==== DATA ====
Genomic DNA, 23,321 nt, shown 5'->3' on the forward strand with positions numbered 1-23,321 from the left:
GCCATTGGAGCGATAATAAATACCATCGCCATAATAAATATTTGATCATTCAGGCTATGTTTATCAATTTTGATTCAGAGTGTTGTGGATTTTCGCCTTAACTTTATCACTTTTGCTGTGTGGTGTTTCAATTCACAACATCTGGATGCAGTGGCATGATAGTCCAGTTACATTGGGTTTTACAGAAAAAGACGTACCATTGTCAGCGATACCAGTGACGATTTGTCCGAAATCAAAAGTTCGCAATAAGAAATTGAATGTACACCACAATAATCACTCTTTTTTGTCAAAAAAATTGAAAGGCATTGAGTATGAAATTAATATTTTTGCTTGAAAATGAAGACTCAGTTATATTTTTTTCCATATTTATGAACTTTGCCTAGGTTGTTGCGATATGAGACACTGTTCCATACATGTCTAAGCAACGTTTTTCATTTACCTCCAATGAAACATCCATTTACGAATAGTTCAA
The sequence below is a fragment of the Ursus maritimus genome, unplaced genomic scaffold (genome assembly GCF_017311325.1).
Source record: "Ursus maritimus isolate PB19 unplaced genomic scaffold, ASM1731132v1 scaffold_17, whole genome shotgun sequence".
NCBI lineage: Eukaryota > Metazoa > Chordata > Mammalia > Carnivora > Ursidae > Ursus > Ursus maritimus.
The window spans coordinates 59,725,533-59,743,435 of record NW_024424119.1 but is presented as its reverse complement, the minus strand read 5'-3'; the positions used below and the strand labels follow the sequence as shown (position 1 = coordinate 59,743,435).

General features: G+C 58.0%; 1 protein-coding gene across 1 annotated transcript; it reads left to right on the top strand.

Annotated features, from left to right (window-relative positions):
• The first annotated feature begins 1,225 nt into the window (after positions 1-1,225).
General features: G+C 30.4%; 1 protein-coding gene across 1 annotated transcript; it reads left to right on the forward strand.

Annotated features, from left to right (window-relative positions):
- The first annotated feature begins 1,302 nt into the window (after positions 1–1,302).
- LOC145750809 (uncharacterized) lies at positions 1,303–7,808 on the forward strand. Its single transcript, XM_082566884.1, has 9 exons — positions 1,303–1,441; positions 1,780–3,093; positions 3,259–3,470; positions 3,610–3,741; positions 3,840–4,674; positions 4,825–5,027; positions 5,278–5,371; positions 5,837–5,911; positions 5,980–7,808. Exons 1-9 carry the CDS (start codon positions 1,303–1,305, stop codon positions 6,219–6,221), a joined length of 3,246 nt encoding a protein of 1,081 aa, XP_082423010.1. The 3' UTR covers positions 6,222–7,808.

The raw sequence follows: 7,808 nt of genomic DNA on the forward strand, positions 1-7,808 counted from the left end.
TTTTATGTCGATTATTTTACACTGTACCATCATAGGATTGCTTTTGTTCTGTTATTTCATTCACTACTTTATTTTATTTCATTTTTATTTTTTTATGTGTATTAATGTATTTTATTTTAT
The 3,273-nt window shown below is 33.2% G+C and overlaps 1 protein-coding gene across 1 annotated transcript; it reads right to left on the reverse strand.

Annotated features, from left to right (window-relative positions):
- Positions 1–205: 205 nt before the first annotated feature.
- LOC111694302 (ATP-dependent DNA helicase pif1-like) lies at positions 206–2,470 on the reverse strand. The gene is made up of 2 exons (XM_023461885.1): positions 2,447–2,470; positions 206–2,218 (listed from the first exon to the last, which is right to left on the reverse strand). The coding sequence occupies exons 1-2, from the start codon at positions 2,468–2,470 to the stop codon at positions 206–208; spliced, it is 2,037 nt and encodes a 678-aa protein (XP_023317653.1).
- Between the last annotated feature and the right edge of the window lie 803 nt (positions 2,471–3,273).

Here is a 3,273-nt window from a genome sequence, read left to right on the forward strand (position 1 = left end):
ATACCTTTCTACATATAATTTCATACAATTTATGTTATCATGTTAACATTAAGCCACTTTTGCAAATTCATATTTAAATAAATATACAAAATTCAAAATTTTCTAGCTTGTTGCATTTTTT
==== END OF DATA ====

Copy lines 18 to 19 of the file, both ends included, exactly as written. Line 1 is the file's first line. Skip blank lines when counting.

- Positions 1–205: 205 nt before the first annotated feature.
- LOC111694302 (ATP-dependent DNA helicase pif1-like) lies at positions 206–2,470 on the reverse strand. The gene is made up of 2 exons (XM_023461885.1): positions 2,447–2,470; positions 206–2,218 (listed from the first exon to the last, which is right to left on the reverse strand). The coding sequence occupies exons 1-2, from the start codon at positions 2,468–2,470 to the stop codon at positions 206–208; spliced, it is 2,037 nt and encodes a 678-aa protein (XP_023317653.1).